Kantian Courage

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Debt needs to be repaid. The debtor must pay the creditor. The British anthropologist David Graeber traces the history of debt in human civilizations in his book “Debt: the first 5000 years” argues that debt dates back much farther than money, for example. For millennia, people recognized debts they had to each other that could never be repaid. Every village used to have countless unwritten debt scrolls that kept track of its internal relations. In relation to other villages and tribes, the patterns of economic activity borrowed heavily from the rules of courtship and war. A peaceful trading relationship could escalate into violent confrontation. But who ever thought of framing these manifestations of economic activity in terms of human rationality? Nothing is as irrational as courtship, or as illogical as war.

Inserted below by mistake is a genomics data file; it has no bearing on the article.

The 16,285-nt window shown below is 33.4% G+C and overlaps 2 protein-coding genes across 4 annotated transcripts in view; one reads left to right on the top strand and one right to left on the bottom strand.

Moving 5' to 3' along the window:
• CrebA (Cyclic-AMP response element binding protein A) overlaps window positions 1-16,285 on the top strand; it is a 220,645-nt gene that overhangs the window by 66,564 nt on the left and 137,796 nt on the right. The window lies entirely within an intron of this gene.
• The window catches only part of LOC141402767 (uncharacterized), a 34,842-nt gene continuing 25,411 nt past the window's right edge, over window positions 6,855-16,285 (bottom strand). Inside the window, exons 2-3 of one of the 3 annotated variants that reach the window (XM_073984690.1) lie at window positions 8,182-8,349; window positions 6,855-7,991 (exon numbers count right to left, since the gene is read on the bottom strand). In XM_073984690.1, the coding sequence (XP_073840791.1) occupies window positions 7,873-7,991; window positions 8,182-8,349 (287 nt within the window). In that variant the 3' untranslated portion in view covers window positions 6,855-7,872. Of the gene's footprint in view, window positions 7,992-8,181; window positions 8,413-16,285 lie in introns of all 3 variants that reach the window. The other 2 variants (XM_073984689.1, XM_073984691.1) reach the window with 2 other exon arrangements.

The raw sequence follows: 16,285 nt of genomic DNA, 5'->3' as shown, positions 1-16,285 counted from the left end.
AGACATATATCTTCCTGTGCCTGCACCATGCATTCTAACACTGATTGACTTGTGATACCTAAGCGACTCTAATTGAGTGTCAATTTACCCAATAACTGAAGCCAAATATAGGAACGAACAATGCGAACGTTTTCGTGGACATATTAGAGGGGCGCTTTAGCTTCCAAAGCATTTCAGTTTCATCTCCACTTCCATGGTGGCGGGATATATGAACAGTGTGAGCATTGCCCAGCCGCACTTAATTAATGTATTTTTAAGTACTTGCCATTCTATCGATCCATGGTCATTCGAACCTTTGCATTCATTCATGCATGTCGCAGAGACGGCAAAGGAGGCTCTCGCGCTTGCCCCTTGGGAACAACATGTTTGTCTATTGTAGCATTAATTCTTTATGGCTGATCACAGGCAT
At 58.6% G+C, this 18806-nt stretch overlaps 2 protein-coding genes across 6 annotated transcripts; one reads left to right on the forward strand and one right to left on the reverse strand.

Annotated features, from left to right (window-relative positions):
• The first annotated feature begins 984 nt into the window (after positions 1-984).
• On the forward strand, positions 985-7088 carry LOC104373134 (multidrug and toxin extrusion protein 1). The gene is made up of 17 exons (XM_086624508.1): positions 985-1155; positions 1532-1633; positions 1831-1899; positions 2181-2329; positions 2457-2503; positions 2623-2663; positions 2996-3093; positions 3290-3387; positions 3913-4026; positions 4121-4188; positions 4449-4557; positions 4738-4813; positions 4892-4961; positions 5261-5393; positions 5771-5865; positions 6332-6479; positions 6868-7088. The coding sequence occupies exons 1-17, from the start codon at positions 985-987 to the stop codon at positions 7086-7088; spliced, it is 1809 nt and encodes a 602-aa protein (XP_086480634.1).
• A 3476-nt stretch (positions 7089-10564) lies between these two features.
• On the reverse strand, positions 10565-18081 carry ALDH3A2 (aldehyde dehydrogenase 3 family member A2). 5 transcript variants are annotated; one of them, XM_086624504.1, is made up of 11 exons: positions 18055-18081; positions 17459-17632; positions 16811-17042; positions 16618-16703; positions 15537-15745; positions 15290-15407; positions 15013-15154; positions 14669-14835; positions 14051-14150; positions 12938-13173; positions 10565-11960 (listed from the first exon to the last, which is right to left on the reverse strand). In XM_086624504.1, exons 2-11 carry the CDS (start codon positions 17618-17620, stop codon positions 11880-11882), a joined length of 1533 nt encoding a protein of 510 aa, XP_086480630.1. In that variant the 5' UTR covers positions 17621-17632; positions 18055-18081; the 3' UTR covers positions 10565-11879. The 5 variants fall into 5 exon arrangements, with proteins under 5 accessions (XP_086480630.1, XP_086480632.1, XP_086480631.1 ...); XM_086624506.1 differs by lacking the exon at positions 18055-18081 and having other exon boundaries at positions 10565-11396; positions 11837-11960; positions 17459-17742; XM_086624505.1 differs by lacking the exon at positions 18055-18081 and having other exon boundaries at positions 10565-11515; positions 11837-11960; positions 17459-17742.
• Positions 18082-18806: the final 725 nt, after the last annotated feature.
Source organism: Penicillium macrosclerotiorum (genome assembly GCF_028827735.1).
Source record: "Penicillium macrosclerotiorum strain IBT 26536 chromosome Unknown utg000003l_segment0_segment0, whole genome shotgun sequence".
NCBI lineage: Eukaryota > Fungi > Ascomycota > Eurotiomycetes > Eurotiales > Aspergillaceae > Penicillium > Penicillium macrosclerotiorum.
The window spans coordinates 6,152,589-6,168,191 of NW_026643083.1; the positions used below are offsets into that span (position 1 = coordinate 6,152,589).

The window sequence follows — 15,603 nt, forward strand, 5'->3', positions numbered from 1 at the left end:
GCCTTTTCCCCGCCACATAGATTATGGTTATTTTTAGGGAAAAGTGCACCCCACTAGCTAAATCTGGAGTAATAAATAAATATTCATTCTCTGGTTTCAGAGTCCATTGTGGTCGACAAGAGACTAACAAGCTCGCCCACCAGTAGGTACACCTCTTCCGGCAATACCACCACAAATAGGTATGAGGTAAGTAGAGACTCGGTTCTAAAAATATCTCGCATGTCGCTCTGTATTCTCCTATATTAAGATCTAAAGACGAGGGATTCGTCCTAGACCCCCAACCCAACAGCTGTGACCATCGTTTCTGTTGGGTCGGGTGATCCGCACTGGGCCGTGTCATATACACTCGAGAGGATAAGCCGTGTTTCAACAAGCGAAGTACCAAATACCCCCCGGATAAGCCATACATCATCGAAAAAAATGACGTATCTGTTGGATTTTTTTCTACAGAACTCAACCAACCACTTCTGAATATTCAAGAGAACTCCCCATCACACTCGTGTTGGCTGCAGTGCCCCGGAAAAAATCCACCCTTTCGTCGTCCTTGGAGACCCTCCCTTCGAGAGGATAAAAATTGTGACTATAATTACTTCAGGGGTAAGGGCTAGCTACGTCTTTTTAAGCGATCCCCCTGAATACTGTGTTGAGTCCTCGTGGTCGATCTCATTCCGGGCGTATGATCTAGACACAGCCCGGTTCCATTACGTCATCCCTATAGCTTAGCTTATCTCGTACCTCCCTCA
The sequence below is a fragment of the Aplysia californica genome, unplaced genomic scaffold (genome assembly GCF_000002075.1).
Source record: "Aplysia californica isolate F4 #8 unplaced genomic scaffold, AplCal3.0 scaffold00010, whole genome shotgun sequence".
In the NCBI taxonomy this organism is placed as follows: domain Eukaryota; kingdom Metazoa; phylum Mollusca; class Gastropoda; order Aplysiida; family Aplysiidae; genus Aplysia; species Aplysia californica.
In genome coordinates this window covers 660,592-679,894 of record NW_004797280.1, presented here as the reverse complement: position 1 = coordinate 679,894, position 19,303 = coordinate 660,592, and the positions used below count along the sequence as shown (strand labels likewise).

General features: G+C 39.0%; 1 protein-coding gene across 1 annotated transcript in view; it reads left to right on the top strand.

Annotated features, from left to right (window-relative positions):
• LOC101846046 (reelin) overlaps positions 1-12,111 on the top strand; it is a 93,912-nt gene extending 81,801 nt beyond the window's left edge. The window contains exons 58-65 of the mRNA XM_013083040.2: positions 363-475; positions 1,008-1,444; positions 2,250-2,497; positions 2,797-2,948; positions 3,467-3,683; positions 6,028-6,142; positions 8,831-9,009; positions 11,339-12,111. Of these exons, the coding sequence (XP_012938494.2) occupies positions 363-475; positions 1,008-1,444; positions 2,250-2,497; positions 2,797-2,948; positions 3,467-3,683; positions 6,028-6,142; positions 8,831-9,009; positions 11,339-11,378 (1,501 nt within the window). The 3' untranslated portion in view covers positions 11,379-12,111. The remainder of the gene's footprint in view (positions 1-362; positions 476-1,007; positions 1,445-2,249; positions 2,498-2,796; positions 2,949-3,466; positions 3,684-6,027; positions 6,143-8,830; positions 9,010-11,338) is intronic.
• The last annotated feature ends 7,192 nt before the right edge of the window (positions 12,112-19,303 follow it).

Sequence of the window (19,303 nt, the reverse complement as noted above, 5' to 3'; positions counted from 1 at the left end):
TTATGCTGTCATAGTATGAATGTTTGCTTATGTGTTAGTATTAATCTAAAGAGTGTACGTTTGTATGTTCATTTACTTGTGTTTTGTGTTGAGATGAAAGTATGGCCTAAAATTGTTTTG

Also ancient people indebted to the Gods, too, but no animal sacrifice could ever equal the value of creation itself, or could balance the sheets by compensating the Gods for gifting humans with life. In ancient times, words for “debt” were used synonymously with words for “sin”. Economic and moral language overlapped, and we’re still trying to untangle them today. Of the thirty allegories in the New Testament, nineteen have a direct connection to economics.

Apart of the surrealists people felt indebted to their parents but were unable to ever compensate them for all the good they received as children.

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